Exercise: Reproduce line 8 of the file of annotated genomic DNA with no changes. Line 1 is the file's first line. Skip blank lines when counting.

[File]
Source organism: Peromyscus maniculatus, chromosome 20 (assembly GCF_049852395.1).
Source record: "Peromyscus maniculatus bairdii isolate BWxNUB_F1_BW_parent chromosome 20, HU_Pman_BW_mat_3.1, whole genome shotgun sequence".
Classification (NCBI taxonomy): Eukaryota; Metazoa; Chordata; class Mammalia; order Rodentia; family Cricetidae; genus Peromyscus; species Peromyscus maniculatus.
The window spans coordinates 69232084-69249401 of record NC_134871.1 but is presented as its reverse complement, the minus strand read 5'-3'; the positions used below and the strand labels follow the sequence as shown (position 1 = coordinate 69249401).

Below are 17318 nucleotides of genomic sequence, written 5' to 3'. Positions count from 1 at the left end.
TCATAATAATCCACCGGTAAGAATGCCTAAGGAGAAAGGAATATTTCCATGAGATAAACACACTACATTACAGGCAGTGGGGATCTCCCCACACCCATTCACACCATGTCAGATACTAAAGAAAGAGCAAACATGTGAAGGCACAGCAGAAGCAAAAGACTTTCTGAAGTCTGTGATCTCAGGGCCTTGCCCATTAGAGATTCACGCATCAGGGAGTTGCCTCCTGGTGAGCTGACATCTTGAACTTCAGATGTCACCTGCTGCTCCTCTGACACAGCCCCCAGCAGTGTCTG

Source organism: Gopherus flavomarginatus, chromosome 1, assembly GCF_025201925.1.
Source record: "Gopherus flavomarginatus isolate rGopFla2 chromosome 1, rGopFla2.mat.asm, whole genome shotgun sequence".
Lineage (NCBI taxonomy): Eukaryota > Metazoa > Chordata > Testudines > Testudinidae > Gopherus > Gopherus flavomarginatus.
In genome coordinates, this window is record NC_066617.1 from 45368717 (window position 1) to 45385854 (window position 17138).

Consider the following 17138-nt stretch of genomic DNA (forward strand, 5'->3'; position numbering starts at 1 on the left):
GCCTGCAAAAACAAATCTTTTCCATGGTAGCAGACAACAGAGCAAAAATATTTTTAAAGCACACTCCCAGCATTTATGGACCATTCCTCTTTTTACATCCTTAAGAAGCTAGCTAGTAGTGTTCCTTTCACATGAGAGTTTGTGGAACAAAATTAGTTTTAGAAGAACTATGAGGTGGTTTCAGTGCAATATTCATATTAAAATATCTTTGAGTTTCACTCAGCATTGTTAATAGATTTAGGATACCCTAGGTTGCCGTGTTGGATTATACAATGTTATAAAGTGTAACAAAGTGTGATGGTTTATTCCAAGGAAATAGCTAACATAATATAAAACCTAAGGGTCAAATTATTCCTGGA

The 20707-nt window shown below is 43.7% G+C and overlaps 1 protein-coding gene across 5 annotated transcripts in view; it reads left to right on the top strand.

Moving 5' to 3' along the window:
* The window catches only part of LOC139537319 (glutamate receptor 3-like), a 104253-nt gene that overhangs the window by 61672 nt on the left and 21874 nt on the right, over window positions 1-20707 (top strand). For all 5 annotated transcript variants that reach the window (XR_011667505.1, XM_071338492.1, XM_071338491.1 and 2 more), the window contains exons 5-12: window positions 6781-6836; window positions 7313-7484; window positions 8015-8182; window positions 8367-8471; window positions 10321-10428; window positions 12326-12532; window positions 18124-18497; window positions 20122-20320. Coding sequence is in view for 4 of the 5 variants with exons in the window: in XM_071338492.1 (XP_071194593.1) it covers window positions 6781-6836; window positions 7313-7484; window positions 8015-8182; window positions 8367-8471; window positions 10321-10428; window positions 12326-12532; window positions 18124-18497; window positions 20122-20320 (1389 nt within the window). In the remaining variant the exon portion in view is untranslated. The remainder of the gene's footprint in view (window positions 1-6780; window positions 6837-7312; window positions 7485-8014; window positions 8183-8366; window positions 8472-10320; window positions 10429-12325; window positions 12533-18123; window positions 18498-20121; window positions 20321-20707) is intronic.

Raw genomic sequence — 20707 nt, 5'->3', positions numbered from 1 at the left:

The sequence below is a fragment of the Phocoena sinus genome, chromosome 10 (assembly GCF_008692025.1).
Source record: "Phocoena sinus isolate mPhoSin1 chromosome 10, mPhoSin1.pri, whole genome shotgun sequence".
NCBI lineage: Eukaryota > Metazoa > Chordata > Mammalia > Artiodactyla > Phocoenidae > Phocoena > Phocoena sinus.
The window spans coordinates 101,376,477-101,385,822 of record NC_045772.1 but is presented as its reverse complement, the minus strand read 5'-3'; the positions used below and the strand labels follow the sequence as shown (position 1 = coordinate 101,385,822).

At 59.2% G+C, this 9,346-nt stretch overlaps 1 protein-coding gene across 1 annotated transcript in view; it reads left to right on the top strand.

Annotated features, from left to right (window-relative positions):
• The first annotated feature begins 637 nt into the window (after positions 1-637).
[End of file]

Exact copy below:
Source record: "Gopherus flavomarginatus isolate rGopFla2 chromosome 1, rGopFla2.mat.asm, whole genome shotgun sequence".